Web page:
Recent experiments have demonstrated that by shining powerful laser beams on small physical targets (e.g. metals, plastics or liquids), intense energetic beams of ionizing radiation (e.g. beams of ions, protons, neutrons, electrons, gamma and x-rays) are produced. The type of radiation emitted depends on the dimensions and composition of the targets; these factors also determine the unique spatial and temporal properties of the radiation sources, which have an extremely small size (of micrometer order - a millionth of a meter) and emit ultra-short radiation bursts (of picosecond duration, i.e. a millionth of a millionth of a second). Development of basic source technology will provide compact and flexible sources with optimal properties for use in industrial and medical context. We identify protons, ions and gamma rays as the products with the highest potential benefit to society, and will concentrate our efforts on developing sources of these radiation types.
Applications of this technology are envisaged in the following areas:
The proposed project aims to develop the relevant technology for high-flux, high-repetition source delivery and characterisation, while achieving the standards of output beam quality and reliability essential for the above applications. These will be achieved via a combination of innovative developments in target production and delivery, detector technology, beam property optimization and control.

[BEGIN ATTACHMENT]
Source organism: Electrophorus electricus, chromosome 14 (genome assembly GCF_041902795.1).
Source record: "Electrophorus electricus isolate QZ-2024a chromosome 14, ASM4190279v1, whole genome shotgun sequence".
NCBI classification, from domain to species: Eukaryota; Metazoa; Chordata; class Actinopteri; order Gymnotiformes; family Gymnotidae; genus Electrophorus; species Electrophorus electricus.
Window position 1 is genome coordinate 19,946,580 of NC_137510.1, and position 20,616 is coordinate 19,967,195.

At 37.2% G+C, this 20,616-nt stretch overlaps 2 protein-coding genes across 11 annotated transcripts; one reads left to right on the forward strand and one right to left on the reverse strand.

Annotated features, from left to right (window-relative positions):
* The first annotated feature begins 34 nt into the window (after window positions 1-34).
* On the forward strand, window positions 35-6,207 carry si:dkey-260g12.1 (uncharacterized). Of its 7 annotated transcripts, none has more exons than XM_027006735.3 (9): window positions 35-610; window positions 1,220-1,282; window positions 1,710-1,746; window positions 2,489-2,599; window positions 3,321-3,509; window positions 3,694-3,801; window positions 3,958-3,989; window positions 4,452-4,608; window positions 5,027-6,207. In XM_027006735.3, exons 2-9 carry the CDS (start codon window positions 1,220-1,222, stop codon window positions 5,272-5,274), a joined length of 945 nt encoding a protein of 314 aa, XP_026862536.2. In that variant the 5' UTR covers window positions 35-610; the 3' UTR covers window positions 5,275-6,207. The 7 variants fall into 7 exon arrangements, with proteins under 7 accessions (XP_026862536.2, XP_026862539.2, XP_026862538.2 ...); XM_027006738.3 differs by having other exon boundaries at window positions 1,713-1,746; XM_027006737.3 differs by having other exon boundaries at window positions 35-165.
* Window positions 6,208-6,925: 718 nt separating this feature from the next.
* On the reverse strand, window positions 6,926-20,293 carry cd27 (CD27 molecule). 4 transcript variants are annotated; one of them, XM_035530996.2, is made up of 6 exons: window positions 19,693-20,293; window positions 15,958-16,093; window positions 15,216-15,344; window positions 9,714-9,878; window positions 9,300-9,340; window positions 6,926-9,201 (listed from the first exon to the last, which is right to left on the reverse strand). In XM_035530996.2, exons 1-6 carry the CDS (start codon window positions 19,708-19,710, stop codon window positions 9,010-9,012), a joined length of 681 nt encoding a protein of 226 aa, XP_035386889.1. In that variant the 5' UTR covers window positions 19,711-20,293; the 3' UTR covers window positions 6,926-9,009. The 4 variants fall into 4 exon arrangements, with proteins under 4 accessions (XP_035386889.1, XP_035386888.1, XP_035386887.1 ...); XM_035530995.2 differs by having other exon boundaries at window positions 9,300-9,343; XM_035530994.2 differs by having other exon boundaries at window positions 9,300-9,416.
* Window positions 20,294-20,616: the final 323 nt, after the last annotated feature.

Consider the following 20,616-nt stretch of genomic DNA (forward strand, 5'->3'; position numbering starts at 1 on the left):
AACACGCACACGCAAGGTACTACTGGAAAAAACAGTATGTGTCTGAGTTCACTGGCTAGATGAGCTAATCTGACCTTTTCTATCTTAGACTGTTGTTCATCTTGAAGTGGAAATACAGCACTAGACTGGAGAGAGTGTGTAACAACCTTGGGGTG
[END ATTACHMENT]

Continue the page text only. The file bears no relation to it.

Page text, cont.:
The aim of this proposal is to develop the basic technology required to enable the generation of laser energised radiation sources with unique and optimised properties and high repetition rates. This will require technological development regarding targets, delivery systems, interaction environment, and detectors. By applying this improved technology, we aim to demonstrate optimized source properties and carry out preliminary application tests. Each of these tasks will be divided in a number of Work Packages. Coordination of the Work Packages will be through a project management committee formed from the project partners. To produce an integrated radiation sources the consortium will fabricate an interaction vessel where all the elements of the proposal can be individually tested and then combined together. This vessel and the associated diagnostics will be transferred to the institutions of the consortium as required for periods of between 4-6 months for radiation source properties demonstrations and initial tests of medical/biological interest. Low-medium energy and integration tests will be conducted using the TOPS and TARANIS laser systems at Strathclyde and Belfast, respectively, and high energy tests will be conducted by using the Gemini system at RAL (commissioned late 2008).
SPECIFIC OBJECTIVES :
• To develop extensive new target technology to facilitate > 1 Hz laser interactions for the production of beams of high-energy ions, protons and ?-rays from the same laser system.
• To develop the necessary interaction and shielding systems for debris free laser-target interactions that are able to cope with a > 1 Hz rate operation (gas load, debris etc).
• To experimentally and theoretically optimize new and novel target materials, constructions, shapes, techniques, processes etc, using existing systems supported by state-of-the-art modelling, to tailor the properties of these beams.
• To develop new, novel and comprehensive diagnostics that are capable of 10 Hz operation to measure the parameters of interest for each type of particle beam.
• To demonstrate particle source properties suitable for use in scientific, technological or medical applications.
• To demonstrate the suitability of ions sources for medical applications via biological and dose deposition tests.